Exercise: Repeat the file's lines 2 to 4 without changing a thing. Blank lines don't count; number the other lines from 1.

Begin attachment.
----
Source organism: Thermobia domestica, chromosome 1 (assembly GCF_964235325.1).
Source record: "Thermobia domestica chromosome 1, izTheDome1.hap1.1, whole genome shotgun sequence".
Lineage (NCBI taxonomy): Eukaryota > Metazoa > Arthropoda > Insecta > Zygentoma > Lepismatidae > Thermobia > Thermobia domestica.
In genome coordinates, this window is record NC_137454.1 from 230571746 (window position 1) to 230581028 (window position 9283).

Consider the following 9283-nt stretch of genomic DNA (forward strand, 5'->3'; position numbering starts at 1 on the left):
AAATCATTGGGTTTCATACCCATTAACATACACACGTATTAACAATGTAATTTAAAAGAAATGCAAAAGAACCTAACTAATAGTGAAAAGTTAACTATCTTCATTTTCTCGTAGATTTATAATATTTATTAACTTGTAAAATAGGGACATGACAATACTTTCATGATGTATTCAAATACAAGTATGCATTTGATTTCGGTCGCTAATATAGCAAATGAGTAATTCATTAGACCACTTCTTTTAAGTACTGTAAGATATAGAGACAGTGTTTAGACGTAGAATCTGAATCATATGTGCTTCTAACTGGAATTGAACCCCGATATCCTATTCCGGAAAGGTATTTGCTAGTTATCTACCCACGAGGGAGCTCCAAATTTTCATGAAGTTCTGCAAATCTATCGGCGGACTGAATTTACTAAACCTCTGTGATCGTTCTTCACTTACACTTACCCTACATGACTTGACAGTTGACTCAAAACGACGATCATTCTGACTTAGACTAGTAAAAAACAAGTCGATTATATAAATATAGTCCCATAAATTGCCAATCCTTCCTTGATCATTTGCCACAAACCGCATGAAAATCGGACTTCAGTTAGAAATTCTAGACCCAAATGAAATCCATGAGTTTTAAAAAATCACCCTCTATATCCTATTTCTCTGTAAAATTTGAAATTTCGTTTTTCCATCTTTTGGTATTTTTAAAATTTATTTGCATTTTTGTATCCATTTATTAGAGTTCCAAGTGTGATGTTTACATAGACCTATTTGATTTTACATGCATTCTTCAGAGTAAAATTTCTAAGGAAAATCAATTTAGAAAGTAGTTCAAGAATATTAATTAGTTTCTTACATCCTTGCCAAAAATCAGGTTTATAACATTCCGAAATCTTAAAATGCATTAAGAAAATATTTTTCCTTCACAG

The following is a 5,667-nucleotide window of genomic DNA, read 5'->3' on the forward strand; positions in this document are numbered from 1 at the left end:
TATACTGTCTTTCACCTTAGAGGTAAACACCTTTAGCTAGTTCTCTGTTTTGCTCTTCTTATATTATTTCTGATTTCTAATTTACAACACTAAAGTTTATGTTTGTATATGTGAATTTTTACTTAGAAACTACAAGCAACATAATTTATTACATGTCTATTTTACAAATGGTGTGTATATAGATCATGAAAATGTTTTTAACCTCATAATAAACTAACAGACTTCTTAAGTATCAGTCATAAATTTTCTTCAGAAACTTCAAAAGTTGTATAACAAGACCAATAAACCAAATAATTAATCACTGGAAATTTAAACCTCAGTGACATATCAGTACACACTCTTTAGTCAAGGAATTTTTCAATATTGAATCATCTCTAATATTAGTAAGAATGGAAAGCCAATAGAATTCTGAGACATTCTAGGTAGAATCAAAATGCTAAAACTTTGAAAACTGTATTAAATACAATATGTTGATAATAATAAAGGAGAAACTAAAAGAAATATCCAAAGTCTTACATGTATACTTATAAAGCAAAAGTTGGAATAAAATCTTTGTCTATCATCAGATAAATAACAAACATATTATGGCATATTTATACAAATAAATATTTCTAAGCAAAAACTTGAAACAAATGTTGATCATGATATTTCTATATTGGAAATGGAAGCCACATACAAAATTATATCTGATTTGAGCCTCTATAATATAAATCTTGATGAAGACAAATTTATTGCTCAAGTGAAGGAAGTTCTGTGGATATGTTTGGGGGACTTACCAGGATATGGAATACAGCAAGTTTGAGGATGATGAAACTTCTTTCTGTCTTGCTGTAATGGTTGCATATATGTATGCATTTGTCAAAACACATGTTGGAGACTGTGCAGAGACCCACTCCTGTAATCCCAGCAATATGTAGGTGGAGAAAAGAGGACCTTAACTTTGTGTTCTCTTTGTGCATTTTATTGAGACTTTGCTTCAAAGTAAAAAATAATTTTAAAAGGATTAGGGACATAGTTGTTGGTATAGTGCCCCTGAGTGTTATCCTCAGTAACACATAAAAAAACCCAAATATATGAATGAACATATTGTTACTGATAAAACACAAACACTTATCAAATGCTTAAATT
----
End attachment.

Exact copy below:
Source record: "Thermobia domestica chromosome 1, izTheDome1.hap1.1, whole genome shotgun sequence".
Lineage (NCBI taxonomy): Eukaryota > Metazoa > Arthropoda > Insecta > Zygentoma > Lepismatidae > Thermobia > Thermobia domestica.
In genome coordinates, this window is record NC_137454.1 from 230571746 (window position 1) to 230581028 (window position 9283).